Taylor C, MA McCarthy and DB Lindenmayer (2014) Nonlinear Effects of Stand Age on Fire Severity. CONSERVATION LETTERS 7(4):355-370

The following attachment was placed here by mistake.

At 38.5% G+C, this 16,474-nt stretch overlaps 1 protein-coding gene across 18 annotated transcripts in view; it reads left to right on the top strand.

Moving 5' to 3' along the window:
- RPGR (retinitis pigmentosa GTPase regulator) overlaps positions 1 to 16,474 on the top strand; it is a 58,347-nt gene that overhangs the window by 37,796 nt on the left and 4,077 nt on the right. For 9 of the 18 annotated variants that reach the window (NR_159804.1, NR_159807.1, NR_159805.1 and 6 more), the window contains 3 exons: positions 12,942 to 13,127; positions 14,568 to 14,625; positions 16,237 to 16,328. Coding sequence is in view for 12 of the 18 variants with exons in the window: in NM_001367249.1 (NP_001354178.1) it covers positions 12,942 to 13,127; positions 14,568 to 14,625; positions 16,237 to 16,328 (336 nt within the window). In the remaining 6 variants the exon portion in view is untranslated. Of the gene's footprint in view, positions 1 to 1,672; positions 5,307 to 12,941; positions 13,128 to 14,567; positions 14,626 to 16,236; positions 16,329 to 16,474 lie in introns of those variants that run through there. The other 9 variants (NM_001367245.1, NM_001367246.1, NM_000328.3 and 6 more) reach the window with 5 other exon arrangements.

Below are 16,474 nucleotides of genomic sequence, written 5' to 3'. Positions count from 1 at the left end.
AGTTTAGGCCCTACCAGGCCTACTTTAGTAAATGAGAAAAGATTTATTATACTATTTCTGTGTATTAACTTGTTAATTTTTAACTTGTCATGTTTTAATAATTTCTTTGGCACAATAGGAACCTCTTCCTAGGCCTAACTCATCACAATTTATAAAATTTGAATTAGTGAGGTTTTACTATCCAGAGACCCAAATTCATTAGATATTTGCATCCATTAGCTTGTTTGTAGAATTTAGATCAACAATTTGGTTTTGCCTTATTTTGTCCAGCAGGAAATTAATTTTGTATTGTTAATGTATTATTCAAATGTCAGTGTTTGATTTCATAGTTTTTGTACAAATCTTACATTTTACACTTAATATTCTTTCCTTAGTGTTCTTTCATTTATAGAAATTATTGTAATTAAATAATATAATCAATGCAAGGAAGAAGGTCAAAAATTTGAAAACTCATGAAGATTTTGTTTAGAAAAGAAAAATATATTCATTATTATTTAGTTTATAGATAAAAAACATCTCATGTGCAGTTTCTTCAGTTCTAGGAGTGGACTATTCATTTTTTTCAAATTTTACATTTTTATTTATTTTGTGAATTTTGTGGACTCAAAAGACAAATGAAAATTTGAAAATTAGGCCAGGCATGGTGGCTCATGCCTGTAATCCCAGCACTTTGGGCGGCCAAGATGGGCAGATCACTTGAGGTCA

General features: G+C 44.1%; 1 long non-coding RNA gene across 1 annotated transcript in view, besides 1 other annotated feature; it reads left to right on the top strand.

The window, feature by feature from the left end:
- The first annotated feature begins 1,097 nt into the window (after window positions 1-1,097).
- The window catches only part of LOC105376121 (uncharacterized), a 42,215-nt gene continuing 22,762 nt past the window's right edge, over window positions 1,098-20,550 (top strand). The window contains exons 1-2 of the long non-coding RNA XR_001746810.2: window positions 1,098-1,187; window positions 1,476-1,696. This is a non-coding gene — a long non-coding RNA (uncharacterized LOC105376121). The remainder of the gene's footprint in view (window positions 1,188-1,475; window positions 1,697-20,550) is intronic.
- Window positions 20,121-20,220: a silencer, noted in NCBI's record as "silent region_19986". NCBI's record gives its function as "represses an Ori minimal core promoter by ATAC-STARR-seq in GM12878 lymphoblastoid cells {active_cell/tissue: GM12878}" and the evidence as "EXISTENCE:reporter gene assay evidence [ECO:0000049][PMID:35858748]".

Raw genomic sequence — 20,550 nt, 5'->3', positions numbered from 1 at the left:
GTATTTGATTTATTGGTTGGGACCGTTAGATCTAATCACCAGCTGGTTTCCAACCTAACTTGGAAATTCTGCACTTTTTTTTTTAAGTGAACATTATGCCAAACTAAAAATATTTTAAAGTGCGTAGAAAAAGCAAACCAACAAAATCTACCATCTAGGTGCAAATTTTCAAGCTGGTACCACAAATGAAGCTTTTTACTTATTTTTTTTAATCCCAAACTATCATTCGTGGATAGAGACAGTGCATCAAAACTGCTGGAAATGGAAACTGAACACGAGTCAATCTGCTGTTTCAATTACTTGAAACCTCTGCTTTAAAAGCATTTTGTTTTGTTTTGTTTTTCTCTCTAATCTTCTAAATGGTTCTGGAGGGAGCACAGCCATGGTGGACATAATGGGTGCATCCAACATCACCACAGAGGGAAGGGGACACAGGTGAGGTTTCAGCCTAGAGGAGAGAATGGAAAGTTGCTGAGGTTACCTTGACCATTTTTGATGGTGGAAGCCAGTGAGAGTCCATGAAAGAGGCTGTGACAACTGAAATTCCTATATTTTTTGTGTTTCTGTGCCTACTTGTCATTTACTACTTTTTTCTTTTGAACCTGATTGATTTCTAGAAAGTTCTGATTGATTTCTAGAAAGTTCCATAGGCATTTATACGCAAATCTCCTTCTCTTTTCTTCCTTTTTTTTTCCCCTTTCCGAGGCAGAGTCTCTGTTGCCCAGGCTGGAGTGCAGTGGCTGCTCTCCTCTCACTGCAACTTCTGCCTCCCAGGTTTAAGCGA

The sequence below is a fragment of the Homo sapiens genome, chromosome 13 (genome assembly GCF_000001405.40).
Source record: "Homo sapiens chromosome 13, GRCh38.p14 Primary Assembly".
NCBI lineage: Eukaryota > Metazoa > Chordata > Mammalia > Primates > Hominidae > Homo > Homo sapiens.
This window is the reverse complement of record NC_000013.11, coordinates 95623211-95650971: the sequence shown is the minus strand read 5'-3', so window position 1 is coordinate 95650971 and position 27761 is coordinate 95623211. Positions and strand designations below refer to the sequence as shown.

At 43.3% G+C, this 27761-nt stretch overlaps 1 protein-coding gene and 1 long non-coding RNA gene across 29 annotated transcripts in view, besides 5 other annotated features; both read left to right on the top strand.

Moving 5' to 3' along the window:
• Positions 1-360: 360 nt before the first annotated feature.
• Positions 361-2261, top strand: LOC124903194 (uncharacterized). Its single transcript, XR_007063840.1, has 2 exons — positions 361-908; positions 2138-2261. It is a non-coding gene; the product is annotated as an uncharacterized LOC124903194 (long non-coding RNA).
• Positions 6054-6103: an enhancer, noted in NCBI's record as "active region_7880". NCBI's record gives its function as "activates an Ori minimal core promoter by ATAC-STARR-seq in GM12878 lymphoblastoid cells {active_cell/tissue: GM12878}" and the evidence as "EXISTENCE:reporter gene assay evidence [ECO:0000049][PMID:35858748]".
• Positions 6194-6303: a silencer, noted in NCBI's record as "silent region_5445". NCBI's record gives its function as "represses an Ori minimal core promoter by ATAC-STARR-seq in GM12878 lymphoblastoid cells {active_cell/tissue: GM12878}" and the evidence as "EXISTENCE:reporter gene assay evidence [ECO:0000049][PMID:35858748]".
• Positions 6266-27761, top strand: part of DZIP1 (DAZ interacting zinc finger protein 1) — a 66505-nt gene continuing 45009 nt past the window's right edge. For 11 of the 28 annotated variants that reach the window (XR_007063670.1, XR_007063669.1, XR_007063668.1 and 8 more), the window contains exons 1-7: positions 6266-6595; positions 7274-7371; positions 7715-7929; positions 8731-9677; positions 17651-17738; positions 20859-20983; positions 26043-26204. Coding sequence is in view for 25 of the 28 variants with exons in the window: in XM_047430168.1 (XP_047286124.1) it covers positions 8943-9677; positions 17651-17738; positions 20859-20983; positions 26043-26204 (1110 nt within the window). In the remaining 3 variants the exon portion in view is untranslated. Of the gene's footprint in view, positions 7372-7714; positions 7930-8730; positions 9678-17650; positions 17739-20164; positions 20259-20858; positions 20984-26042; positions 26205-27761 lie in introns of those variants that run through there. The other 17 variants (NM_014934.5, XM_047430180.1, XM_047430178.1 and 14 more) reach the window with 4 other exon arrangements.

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We quantify the relationship between forest stand age and fire severity using a detailed case study of Mountain Ash (Eucalyptus regnans Muell) forest burned in south-eastern Australia in 2009. We focused on two important areas of Mountain Ash forest that feature a range of growth stages and disturbance histories. Using probit regression analysis, we identified a strong relationship between the age of a Mountain Ash forest and the severity of damage that the forest sustained from the fires under extreme weather conditions. Stands of Mountain Ash trees between the ages of 7 to 36 years mostly sustained canopy consumption and scorching, which are impacts resulting from high-severity fire. High-severity fire leading to canopy consumption almost never occurred in young stands (40 years) stands of Mountain Ash. We discuss the significant forest conservation and management implications of these results for Mountain Ash forests as well as other similar biomes, where high-severity fire is a common form of disturbance.